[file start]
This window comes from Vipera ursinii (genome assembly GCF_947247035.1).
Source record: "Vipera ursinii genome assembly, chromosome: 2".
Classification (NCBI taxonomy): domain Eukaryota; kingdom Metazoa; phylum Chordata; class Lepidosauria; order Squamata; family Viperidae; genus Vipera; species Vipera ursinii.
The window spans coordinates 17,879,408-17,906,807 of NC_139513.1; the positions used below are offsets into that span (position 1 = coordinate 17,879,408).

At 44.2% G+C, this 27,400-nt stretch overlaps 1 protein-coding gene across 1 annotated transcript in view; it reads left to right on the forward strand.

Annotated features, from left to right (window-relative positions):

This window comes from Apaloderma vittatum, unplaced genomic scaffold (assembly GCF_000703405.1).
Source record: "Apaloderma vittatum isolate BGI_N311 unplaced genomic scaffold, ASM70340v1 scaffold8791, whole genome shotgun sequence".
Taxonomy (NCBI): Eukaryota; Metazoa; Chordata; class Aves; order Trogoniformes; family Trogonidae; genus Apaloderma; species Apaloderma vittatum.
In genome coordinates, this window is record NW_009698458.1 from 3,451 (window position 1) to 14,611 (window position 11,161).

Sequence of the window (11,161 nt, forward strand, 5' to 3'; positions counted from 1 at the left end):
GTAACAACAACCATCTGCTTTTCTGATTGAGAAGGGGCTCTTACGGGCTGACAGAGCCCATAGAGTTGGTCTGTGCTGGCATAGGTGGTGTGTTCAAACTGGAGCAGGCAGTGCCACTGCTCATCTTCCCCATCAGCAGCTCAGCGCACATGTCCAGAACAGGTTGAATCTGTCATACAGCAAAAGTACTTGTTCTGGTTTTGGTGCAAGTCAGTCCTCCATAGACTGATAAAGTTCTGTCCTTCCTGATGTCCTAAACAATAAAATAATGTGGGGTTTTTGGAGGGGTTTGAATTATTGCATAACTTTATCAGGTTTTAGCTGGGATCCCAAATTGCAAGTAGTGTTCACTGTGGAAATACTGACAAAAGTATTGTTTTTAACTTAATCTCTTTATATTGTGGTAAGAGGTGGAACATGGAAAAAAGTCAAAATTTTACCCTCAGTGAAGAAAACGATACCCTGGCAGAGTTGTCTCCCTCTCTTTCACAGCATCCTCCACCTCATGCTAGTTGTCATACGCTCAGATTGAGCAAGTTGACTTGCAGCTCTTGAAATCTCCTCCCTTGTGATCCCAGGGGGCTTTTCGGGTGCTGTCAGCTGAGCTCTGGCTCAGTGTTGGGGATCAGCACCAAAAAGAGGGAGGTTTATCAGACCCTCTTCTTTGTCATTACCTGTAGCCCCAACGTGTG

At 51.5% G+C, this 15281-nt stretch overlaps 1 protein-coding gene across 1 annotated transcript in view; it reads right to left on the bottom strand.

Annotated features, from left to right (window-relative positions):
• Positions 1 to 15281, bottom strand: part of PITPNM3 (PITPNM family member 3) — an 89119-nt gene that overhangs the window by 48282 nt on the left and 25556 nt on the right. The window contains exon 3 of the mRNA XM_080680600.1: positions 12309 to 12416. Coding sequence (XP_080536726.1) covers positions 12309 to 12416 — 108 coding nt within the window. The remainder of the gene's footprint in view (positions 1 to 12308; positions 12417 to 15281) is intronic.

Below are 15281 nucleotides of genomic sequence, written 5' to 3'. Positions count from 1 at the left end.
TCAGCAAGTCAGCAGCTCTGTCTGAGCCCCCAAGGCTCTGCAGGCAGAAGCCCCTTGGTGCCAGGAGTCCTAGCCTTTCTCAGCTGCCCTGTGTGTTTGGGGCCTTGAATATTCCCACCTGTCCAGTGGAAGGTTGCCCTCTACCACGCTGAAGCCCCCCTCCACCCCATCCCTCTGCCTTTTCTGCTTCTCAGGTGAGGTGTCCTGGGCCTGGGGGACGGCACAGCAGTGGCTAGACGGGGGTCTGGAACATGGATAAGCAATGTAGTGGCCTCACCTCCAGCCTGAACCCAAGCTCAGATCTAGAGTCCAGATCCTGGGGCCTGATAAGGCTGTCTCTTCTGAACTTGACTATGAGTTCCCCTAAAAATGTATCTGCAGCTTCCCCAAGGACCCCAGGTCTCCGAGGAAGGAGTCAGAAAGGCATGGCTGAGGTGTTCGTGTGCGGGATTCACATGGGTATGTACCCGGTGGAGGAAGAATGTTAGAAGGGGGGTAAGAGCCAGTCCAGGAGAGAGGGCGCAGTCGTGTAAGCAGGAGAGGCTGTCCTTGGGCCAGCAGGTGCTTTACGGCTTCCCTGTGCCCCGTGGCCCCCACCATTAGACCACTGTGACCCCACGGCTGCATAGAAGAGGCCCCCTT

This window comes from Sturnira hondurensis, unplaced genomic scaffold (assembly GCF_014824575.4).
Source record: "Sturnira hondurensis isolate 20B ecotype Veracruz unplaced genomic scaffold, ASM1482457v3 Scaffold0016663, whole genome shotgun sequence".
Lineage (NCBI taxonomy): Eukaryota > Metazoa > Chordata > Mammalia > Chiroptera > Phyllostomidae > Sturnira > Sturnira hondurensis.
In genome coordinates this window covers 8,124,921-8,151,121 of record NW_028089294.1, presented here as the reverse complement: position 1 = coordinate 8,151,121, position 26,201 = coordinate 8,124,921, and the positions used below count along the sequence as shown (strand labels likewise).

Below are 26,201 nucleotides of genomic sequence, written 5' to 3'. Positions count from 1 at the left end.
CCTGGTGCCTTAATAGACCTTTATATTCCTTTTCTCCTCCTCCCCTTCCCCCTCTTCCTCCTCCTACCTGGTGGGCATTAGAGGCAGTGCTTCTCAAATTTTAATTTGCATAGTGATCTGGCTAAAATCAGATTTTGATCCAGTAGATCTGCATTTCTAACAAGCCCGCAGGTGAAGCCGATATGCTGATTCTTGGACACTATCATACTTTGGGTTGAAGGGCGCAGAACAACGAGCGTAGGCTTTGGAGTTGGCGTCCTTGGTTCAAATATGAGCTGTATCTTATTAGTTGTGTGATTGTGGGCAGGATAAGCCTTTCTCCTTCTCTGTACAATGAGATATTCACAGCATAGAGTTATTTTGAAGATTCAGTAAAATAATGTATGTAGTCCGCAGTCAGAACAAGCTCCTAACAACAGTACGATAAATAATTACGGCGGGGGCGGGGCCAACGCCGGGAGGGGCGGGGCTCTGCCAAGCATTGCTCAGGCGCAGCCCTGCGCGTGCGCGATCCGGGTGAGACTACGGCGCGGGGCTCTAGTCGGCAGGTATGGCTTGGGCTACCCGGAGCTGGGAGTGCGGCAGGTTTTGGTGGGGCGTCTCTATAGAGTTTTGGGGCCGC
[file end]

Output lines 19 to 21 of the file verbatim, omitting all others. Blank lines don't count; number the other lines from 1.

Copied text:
Source record: "Sturnira hondurensis isolate 20B ecotype Veracruz unplaced genomic scaffold, ASM1482457v3 Scaffold0016663, whole genome shotgun sequence".
Lineage (NCBI taxonomy): Eukaryota > Metazoa > Chordata > Mammalia > Chiroptera > Phyllostomidae > Sturnira > Sturnira hondurensis.
In genome coordinates this window covers 8,124,921-8,151,121 of record NW_028089294.1, presented here as the reverse complement: position 1 = coordinate 8,151,121, position 26,201 = coordinate 8,124,921, and the positions used below count along the sequence as shown (strand labels likewise).